The Best Brewpub Experience award went to pFriem Family Brewing at the Feb. 28 Oregon Beer Awards, hosted by Willamette Week newspaper.
The competition recognizes the best beers in Oregon from the 2016 season, as selected by more than 85 judges in January, according to the event website. The Oregon Beer Awards ceremony was at Revolution Hall in Portland. A jury of 200 industry allies voted for categories including breweries, bars and festivals.
Logsdon Farmhouse Ales won gold medals for its Peche ‘n Brett ale in the Fruit and Field category and for the Oak-Aged Bretta in the Brett-Mixed Culture category.
Bronze awards went to pFriem for its Fresh Hop Mosaic Pale, in the Fresh Hop category, and to Full Sail for its Cascade Pilsner in the Pilsner category.
Full Sail issues first cans
Full Sail Brewing Co. is now selling Session Lager in 12-ounce aluminum, the brewery’s first foray into canned packaging.
“It’s the same award-winning lager, but now in a can,” said Full Sail Brewmaster Jim Kelter. “It feels as good in the hand as the iconic stubby, and it will go places where the bottle couldn’t.”
When Full Sail launched the Session brand 12 years ago, it quickly became the hottest new craft-beer brand on the market, which has since brought home 100 medals, including 40 golds, Full Sail stated in a press release. The beer (5.1 percent ABV, 18 IBUs), in bright red, is available in six-packs and 15-packs.
Everybody’s ‘Get A Pear’ is out
Everybody’s Brewing announced last week that its spring seasonal 22-ounce bottle will be “Get A Pear” — a farmhouse ale brewed with pear juice.
The Saison-inspired farmhouse ale comes in at 6.5 percent ABV, and 25 IBUs. Bottles of Get A Pear will be available at retailers throughout the Northwest until June 1. A limited amount of kegs will be available on draft as well.
The beer was fermented with a never before used Belgian Saison yeast strain from Imperial Organic Yeast, and used a grain bill that was made up of 25 percent flaked rice, stated Jess Caudill, co-head-brewer, in a press release.
“Jarrlo and Centennial hops are featured, and near the very end of fermentation, organic pear juice was added to the tanks,” Caudill said.
Caudill said he was pleased with how his recipe turned out. “The yeast strain has some very unique flavors, and they really come through on this beer. You get some nice floral aromas, and definitely some vanilla and clove notes from the yeast. I’ve always wanted to brew a beer with pear juice, and it gives just enough flavor, but without much sweetness. It’s a clean, Saison inspired farmhouse, with a pear twist. We are really happy with this one.”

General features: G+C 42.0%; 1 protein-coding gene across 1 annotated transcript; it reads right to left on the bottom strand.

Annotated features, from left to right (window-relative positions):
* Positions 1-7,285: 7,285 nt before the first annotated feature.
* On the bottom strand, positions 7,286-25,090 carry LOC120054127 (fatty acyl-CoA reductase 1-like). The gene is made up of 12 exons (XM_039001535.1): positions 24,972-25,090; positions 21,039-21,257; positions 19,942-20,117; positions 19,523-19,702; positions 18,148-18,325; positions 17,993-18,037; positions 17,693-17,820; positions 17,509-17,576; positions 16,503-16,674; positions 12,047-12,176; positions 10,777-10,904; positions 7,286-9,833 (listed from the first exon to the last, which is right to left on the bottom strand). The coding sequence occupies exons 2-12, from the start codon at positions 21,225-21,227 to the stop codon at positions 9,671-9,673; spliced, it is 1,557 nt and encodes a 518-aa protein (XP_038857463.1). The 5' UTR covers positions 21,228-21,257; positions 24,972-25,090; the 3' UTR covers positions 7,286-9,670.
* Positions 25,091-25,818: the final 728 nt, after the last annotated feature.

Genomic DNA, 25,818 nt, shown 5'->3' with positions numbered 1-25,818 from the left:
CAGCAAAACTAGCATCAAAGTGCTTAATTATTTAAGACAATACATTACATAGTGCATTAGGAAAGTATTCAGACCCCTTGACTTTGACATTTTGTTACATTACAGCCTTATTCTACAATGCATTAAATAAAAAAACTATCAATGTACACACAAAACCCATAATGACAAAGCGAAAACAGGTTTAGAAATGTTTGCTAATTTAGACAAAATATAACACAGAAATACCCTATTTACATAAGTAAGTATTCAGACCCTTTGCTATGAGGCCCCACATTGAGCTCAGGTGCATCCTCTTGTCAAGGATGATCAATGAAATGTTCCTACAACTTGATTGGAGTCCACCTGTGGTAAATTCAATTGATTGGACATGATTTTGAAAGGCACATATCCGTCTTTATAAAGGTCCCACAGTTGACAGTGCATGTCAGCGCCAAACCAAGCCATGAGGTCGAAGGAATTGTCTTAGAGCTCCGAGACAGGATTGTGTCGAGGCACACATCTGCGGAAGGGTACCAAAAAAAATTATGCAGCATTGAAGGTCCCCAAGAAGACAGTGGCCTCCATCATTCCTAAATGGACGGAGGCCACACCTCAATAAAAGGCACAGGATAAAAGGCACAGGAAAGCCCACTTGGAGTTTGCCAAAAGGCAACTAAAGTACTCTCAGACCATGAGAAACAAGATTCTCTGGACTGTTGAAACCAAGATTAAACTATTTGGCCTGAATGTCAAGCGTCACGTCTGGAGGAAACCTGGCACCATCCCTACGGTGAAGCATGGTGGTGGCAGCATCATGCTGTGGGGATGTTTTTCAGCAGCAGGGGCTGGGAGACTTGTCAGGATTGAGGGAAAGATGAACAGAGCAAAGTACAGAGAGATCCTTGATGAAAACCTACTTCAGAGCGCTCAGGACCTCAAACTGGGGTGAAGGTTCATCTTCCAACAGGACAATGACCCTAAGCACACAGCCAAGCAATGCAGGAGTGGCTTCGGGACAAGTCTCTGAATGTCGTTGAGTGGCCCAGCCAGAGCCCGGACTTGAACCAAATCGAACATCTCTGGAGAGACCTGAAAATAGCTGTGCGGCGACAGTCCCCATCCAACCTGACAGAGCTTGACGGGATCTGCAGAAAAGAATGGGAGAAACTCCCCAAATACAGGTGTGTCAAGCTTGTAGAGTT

What’s going to happen at Logsdon Farmhouse Ales? Stay tuned as the Belgian-based brewery taproom in downtown remains shuttered pending a remodel.
Full Sail, meanwhile, is nearly finished with its pub remodel, which features a wider, more comfortable main bar, increased seating by way of smaller, more flexible tables, and new furniture made from reclaimed wood: booths along the window, built-in pub tables near the entry, and a new long counter between pub and dining room. Hostess reception and the gift area will be moved closer to the street entry. The pub is open again after a week’s closure in early March, but new lighting and other work does remain to be seen in the dining room.
Alworth talks beer masters and their secrets
Author Jeff Alworth (“The Beer Bible”) will present a talk on his new book “The Secrets of Master Brewers” on March 23, at 7 p.m., at Columbia Center for the Arts (21 and over). Beer tastings will be by Double Mountain Brewery, Solera Bewery, and pFriem Family Brewers. Tickets are available for $10 at the gallery, 215 Cascade Ave., or at columbiaarts.org.
According to the center website, “Alworth takes serious beer aficionados on a behind-the-scenes tour of 26 major European and North American breweries that create some of the world’s most classic beers. In his book you learn how the Irish make stout, the secrets of traditional Czech pilsner, and what makes English cask ale unique by delving deep into the specific techniques, equipment, and geographical factors that shape these distinctive styles. Jeff will discuss the process of writing the book along with insider knowledge and 26 original recipes to guide experienced homebrewers in developing your own special versions of each style.”